The company has also promised all sorts of customization on that front, offering up routines tailored to users’ specific needs. The company definitely has the deep resources to offer that up — as it notes in its press material, Fitbit has recorded, 79 trillion steps, five billion nights of sleep and 160 billion hours of exercise in its decade-long existence. That’s a tremendous resource for determining habits and fitness routines.
Though, none of that is implemented yet, and it will likely be a few months before the courses are added. As I write this, I’ve been wearing the device for two days now, but the software is still pre-production, so I can’t yet offer any sort of a deep dive on that side of things. There’s still a lot coming on that front — including, most notably, third-party apps. That, after all, is what many analysts consider to be the dividing line between souped-up fitness tracker and smartwatch.
That’s the driving motivation behind the company’s Pebble purchase. As many bummed former fans/supporters will tell you, Fitbit essentially scrapped the startup. There was some speculation around precisely how the company would incorporate the smartwatch maker, and it turns out that it was, at least for now, primarily focused on its app store/design.
“When we acquired Pebble, they had their SDK and then they were just developing this new Web‑based paradigm of developing wearable apps,” Park told me during our interview. “All of that technology and DNA came over and now it’s being launched a first time, Ionic. Yeah, that wasn’t about the Pebble hardware. It’s about all the software developer experiences that they had.”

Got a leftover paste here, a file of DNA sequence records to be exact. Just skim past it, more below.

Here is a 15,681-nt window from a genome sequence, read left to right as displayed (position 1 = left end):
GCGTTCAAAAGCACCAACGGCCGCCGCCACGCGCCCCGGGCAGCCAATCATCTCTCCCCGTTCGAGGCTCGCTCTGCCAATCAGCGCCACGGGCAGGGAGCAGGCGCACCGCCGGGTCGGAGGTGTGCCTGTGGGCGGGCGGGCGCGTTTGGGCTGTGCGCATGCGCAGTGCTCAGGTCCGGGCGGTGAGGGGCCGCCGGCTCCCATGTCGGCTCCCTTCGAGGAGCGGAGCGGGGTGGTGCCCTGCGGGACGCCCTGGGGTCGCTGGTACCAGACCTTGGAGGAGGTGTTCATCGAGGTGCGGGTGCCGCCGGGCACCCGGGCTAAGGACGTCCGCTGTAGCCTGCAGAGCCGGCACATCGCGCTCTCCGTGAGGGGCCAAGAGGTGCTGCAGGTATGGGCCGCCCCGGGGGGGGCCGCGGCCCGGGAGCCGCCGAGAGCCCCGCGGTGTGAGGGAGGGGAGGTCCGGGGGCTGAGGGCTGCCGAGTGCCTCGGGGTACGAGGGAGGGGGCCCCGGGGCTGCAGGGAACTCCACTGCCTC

As is to be expected, there’s not much here in the way of apps at the moment. The company is launching with a handful of partners designed to highlight the device’s functionality. I suspect Fitbit also offered up launch exclusives in order to bring partners on board, which is why you get, say, Pandora and not Pandora and Spotify. There’s also Starbucks, to highlight the mobile payment system, and Strava for added fitness metrics.
As for when more apps will begin to populate the store, that’s anyone’s guess, really. As a million manufacturers will happily tell you, launching an app store is really hard. This isn’t an Iowa cornfield. Just because you build it doesn’t mean they’ll come. That said, Fitbit’s got the traction and the install base, so depending on how well the Ionic does out of the gate, there’s certainly a chance developers will want to get on the device — and a big part of the Pebble acquisition was creating a simple, web-based platform for developers to transfer apps to Ionic.